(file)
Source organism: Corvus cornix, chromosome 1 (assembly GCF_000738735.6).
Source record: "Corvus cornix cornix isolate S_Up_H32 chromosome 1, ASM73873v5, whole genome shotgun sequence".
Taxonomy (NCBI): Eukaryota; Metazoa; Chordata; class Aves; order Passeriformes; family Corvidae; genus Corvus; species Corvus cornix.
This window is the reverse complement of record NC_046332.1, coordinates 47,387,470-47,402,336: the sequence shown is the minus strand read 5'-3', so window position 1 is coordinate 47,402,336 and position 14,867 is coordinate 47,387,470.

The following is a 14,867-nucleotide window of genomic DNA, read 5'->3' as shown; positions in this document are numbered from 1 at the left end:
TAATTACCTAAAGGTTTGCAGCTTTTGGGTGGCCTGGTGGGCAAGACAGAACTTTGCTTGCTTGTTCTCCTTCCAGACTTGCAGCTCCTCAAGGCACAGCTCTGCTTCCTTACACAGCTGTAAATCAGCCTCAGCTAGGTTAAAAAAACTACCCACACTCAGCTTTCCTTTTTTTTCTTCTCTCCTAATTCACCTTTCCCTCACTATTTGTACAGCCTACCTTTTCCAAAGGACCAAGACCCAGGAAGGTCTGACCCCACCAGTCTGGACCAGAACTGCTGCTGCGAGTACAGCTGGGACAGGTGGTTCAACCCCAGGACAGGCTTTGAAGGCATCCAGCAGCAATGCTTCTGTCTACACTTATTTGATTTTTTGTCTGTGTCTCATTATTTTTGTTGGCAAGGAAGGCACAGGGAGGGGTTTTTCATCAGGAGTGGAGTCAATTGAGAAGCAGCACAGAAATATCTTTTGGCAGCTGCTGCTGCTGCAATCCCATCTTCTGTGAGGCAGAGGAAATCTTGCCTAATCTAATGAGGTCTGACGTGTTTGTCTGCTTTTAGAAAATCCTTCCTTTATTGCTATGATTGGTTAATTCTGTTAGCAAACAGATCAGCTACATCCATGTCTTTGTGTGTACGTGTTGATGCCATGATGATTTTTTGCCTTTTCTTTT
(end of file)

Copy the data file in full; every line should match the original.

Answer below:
Source organism: Corvus cornix, chromosome 1 (assembly GCF_000738735.6).
Source record: "Corvus cornix cornix isolate S_Up_H32 chromosome 1, ASM73873v5, whole genome shotgun sequence".
Taxonomy (NCBI): Eukaryota; Metazoa; Chordata; class Aves; order Passeriformes; family Corvidae; genus Corvus; species Corvus cornix.
This window is the reverse complement of record NC_046332.1, coordinates 47,387,470-47,402,336: the sequence shown is the minus strand read 5'-3', so window position 1 is coordinate 47,402,336 and position 14,867 is coordinate 47,387,470.

The following is a 14,867-nucleotide window of genomic DNA, read 5'->3' as shown; positions in this document are numbered from 1 at the left end:
TAATTACCTAAAGGTTTGCAGCTTTTGGGTGGCCTGGTGGGCAAGACAGAACTTTGCTTGCTTGTTCTCCTTCCAGACTTGCAGCTCCTCAAGGCACAGCTCTGCTTCCTTACACAGCTGTAAATCAGCCTCAGCTAGGTTAAAAAAACTACCCACACTCAGCTTTCCTTTTTTTTCTTCTCTCCTAATTCACCTTTCCCTCACTATTTGTACAGCCTACCTTTTCCAAAGGACCAAGACCCAGGAAGGTCTGACCCCACCAGTCTGGACCAGAACTGCTGCTGCGAGTACAGCTGGGACAGGTGGTTCAACCCCAGGACAGGCTTTGAAGGCATCCAGCAGCAATGCTTCTGTCTACACTTATTTGATTTTTTGTCTGTGTCTCATTATTTTTGTTGGCAAGGAAGGCACAGGGAGGGGTTTTTCATCAGGAGTGGAGTCAATTGAGAAGCAGCACAGAAATATCTTTTGGCAGCTGCTGCTGCTGCAATCCCATCTTCTGTGAGGCAGAGGAAATCTTGCCTAATCTAATGAGGTCTGACGTGTTTGTCTGCTTTTAGAAAATCCTTCCTTTATTGCTATGATTGGTTAATTCTGTTAGCAAACAGATCAGCTACATCCATGTCTTTGTGTGTACGTGTTGATGCCATGATGATTTTTTGCCTTTTCTTTT